August 2023




Soils of New Jersey

There was a time when "soil" did not exist. During Earth's infancy, hot molten rock covered the planet. As water vapor began to condense and freeze, wind, water and ice weathered the cooling rock, breaking it down into its mineral components. It wasn't until billions of years later that evolving life forms added organic matter to the minerals, creating a substrate in which terrestrial plants and animals could "put down roots". Today, there is a vast array of different types of soils that support a diversity of ecosystems, such as forests, meadows, marshes, bogs and numerous others.

Soil scientists, referred to as pedologists, organize different soils into taxonomic groups, much the same way that biologists and botanists classify animals and plants into families and species, etc., using a taxonomic hierarchy system. There are 12 different soil orders - the highest grouping of soils, worldwide. Akin to a species of organism, soils are broken down into soil series - the lowest grouping. There are 195 named soil series in New Jersey.

You may be pleasantly surprised to learn that New Jersey has a state soil, just as it has a state bird (American Goldfinch), a state flower (Common Blue Violet) and a state tree (Red Oak). Our state soil is called Downer. Read more about Downer soil on OCSCD's blog!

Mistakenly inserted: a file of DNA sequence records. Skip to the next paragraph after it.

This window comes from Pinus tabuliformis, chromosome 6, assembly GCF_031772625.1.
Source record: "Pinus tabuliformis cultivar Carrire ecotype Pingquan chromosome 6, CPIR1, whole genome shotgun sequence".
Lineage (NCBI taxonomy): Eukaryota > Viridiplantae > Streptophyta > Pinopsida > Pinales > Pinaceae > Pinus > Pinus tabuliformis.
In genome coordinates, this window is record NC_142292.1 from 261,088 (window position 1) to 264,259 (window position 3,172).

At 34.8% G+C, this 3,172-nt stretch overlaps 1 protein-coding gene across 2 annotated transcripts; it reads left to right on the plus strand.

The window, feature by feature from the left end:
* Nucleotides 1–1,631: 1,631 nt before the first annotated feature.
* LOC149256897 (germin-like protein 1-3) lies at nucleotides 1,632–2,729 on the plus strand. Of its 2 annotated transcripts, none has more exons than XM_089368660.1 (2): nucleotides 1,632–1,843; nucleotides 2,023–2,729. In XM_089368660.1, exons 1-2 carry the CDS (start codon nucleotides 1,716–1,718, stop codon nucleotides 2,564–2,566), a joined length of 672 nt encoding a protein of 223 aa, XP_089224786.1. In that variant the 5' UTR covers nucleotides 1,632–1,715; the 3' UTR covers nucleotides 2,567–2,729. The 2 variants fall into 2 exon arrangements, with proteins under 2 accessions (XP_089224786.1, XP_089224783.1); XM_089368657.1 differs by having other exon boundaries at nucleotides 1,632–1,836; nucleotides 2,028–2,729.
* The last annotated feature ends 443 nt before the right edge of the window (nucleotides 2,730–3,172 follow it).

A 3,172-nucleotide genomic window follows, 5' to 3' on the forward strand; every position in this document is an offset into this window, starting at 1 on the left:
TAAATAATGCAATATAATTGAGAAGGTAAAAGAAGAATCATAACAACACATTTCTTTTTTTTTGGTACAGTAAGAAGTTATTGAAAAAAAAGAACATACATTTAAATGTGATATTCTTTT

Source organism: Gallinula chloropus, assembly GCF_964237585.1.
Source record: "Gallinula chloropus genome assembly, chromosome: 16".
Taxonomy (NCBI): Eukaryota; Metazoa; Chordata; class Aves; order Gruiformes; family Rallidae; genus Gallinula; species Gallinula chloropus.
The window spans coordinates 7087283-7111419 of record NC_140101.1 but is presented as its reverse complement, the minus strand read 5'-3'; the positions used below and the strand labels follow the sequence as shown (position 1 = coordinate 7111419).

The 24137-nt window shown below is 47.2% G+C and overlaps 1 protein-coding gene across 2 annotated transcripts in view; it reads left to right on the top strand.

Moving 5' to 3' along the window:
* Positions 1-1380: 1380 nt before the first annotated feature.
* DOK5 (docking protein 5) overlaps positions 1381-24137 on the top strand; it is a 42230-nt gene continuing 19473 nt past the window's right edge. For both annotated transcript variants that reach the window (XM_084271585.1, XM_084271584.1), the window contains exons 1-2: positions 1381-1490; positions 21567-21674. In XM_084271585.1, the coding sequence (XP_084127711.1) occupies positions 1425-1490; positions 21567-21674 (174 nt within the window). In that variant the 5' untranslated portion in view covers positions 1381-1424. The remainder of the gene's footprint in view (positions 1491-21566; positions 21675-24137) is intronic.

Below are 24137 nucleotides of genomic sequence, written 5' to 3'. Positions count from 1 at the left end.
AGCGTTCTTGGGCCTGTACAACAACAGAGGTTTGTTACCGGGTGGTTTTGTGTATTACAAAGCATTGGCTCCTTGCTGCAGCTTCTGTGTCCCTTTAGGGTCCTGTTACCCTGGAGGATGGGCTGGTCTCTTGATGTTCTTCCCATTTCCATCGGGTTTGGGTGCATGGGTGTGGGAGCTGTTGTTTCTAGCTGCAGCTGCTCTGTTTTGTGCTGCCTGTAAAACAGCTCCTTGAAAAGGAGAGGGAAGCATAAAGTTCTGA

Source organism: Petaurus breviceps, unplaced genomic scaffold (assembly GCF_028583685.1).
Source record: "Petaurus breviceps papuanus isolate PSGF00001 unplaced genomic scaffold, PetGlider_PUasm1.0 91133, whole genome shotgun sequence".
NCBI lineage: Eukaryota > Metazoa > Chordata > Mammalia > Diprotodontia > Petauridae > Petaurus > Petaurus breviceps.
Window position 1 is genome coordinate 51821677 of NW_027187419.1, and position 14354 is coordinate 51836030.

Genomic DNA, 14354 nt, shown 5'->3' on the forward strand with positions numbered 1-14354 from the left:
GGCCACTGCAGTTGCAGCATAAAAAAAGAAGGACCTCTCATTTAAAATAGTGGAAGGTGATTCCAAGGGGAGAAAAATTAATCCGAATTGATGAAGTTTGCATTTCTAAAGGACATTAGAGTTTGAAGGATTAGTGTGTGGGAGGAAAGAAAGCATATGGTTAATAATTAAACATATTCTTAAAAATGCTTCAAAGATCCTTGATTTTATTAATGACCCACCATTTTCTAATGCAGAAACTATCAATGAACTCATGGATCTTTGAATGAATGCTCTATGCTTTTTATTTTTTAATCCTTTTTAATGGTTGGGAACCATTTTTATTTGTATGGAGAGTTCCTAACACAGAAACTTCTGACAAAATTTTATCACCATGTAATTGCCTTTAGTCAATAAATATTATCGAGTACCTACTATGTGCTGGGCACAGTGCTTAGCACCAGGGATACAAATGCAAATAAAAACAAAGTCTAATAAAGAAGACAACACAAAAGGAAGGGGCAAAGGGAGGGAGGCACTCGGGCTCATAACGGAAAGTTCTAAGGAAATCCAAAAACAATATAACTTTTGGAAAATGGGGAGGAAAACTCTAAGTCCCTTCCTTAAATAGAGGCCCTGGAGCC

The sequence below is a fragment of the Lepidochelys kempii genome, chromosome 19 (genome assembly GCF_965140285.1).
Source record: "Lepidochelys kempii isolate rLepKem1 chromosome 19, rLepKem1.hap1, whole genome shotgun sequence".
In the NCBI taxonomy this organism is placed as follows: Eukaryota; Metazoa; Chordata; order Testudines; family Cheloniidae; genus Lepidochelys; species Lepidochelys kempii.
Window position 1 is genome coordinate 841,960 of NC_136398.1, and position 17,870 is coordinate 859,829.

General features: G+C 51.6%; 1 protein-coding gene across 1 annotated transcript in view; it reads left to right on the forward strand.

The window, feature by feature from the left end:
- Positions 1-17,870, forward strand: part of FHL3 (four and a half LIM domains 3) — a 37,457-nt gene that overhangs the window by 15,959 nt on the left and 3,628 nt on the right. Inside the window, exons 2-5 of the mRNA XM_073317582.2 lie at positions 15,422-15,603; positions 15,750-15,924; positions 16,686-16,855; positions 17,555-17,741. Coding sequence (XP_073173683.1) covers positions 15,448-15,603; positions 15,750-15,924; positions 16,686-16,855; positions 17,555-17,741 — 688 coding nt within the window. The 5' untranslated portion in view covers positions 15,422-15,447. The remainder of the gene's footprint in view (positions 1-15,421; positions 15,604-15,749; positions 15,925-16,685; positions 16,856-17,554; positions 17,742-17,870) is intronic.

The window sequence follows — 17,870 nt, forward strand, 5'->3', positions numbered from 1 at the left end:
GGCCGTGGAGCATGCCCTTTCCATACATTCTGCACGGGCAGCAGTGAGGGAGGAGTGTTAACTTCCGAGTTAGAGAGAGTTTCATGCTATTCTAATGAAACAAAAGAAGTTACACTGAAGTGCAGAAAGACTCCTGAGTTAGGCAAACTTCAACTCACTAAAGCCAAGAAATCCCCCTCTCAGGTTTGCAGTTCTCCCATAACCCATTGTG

Late Summer Blooms!

August is one of the showiest times of year for a New Jersey native garden. While some flowers are just beyond peak, many are just getting started. A blend of colors and textures provide much interest for summer gardens. Butterflies and bees are out and about in full force gathering pollen and nectar, and hummingbirds have just about completed rearing their young and are frequently seen visiting flowers for sugary sips. Here are a few favorite late summer blooming flowers that thrive in our local dry, sandy soils. Use the Jersey-Friendly Yards Plant Database to search for colorful natives for your yard.

Wild Bergomot (Monarda fistulosa) is a highly adaptable member of the mint family. It produces copious amounts of nectar for a variety of visiting pollinators. Click for more info.

Shrubby St. John's Wort (Hypericum prolificum) These beautiful flowers do not produce nectar, but are instead visited by pollen-seeking bees. Click for more info.

Rose Mallow (Hibiscus moschuetos) produces flowers the size of a small dinner plate that attract large bumblebees and other pollinators. Click for more info.

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In 2023 Ocean County Soil Conservation District celebrates our 71st year. We remain committed to building and sustaining a conservation legacy by working with our partners and constituents to conserve, protect and restore our soil, water and natural resources by providing technical assistance, implementing restoration projects, and most importantly through education.

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